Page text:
You will never walk away from an informational interview empty-handed.
Every informational interview educates your guest on things they never knew about you – thus bringing you one more step closer to re-employment by their being impressed with you and now their desire to help you.
Since informational interviews are easy "wins" for most job hunters, we believe these meetings are more than worth the time and energy you put into them. After all, you can't make too many friends in the working world or garner too many champions / mentors.
If your job search feels "stuck," you never have to sit back and wait for the phone to ring. You always have the option of arranging an informational interview and talking to another professional that can give you new insights and perspective – and new job leads.
While informational interviews can typically account for a good percent of your working time while you're seeking re-employment, there's no "right" number of informational interviews for every job seeker. Some people garner all the benefits they seek after just three or four meetings. Others will need to continue the networking process over a period of months by conducting dozens of informational interviews.
Even if you know only a handful of potential business contacts at the outset, don't worry; it only takes two or three good informational interviews to propel you into the networking process. Contacts beget contacts. In fact, most people find that as they move closer to a job offer, the informational interviewing process speeds up. They find themselves meeting with a greater number of decision-makers in a shorter time frame because, suddenly, they're "in the loop." And that, in a nutshell, is what informational interviews are all about.
The world is filled with professionals who remember how hard it was to get a foot in the door at their companies or to establish a career in their industries. Such people are often especially amenable to the idea of supporting others in their re-employment efforts. And nearly every professional feels flattered and inclined to help when job seekers turn to him or her for advice – but NEVER to be asked directly for money or for a job.
Of course, busy professionals don't always have the time to meet with everybody who requests an informational interview. Most working people grant informational interviews first - and often exclusively - to job seekers who they know or who are referred to them by mutual acquaintances.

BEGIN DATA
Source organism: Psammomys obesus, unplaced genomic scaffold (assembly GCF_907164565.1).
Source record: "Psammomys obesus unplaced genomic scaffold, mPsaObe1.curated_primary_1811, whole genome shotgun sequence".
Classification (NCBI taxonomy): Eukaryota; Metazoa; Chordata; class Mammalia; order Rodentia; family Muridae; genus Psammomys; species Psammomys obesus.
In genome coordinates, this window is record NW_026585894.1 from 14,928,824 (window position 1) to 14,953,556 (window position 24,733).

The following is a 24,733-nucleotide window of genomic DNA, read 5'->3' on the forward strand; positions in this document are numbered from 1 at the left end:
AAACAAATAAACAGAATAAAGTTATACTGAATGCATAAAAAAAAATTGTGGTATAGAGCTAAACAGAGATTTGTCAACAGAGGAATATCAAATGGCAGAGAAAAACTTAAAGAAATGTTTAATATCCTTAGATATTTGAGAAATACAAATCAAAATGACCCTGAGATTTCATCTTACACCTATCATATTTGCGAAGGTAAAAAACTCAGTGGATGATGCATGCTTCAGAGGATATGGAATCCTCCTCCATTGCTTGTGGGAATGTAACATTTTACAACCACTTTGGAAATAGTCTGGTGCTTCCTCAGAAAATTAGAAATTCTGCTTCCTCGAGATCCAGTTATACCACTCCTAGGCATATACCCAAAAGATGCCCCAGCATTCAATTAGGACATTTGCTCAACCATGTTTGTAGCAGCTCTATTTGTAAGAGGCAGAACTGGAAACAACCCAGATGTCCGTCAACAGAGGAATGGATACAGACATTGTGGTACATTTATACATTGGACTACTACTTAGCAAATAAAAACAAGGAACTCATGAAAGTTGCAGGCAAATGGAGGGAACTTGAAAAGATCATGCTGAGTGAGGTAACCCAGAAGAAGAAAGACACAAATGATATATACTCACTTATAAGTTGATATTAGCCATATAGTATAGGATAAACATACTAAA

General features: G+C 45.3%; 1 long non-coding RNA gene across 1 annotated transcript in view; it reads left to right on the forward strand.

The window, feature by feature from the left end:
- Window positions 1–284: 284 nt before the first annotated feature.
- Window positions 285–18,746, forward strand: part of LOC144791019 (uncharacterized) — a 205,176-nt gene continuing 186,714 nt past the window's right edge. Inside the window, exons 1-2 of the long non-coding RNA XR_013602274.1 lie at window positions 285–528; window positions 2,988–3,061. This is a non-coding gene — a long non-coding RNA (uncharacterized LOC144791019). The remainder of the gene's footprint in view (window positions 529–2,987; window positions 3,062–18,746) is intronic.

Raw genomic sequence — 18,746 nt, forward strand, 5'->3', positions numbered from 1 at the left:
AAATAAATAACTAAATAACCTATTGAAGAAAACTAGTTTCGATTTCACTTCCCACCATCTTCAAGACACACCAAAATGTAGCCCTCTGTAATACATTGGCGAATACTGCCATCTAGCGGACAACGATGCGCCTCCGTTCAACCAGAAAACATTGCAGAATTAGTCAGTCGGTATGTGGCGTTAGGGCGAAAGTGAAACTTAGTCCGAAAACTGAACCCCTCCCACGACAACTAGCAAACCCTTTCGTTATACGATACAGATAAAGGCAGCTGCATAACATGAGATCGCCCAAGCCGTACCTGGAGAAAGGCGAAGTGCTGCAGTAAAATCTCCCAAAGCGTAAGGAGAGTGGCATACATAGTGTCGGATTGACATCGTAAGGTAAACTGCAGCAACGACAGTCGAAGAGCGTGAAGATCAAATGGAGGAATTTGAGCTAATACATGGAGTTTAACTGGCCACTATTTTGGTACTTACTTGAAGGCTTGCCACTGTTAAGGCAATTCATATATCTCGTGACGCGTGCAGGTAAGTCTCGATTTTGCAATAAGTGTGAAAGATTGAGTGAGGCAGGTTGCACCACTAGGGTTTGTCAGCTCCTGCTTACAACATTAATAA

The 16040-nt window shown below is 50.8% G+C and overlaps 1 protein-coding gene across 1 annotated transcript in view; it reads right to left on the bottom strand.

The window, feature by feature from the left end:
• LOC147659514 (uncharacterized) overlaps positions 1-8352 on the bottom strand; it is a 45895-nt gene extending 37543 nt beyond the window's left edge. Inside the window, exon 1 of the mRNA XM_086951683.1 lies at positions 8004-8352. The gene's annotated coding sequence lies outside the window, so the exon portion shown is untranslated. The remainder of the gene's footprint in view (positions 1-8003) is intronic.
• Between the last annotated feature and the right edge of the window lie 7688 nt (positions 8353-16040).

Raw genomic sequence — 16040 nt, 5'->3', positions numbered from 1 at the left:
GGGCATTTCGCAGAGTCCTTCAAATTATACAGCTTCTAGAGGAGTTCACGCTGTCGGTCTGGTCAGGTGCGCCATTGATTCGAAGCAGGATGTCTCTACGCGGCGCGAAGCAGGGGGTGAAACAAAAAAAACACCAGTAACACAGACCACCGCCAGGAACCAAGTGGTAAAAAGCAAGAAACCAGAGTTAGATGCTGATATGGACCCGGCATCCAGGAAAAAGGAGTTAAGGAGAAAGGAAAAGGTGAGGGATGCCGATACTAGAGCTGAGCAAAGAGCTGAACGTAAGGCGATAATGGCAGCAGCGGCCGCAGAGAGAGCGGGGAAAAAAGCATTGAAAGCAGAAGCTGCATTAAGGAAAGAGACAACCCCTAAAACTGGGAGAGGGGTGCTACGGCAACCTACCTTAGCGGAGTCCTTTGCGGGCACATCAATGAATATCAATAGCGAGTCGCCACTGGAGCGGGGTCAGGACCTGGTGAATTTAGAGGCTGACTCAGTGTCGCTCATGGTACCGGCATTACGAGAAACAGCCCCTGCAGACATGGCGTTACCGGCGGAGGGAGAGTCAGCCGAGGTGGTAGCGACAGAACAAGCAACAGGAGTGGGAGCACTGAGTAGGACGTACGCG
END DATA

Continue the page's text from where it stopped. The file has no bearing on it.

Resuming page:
Choose successful and highly regarded people in your church or community for your informational interview candidates.
We suggest you select people who know you well and whom you can trust. You're likely to feel awkward and fumble your way through your first round of informational interviews, and it's easiest - and safest - to make your mistakes early on in the process with people who will be empathetic and provide helpful, positive feedback. Once you've polished your informational interviewing skills, there's no limit to how extensive your network can become.
Although it's generally possible to garner an informational interview once you have a referral, you still have to do the legwork. You should be able to set up informational interviews with your primary contacts easily enough - perhaps all you'll have to do is pick up the phone and request a face-to-face meeting.
However, once your network extends beyond people who already know you, and you're soliciting "secondary contacts," you'll have to switch to a more formal approach: the written pitch and verbal follow-up combination. Your written pitch should include a cover letter that lets the reader know exactly who referred you to them and that you'll be calling to set up an informational interview.
Some days are better than others for contacting people up by telephone. In our experience:
When you finally engage your contact on the phone, your goal is to arrange an in-person meeting. Reiterate the promise that you made in your cover letter: you'll only need twenty minutes of the person's time. Still, that's a big chunk of time out of someone's day, so be sensitive to the potential contact's needs. If he or she is particularly busy, suggest that you meet before or after business hours. 80 to 90 percent of informational interviews are conducted either during lunch, or before and after business hours.
Although the dynamics of an informational interview are different than a job interview, there are many basic rules that apply to both.
If you've established a rapport with your interviewer and kept the conversation flowing, time will pass quickly. So keep an eye on the clock, and always let the contact know when twenty minutes are about to expire. We have found that often the conversation is just getting started after twenty minutes. The contact might invite you to stay a bit longer. If twenty minutes is all the time you allowed then that should still be long enough to ask your questions and accomplish your two final goals.
As soon as possible after your meeting, jot down notes that will help you remember what you've discussed. That night, write them a short thank-you note.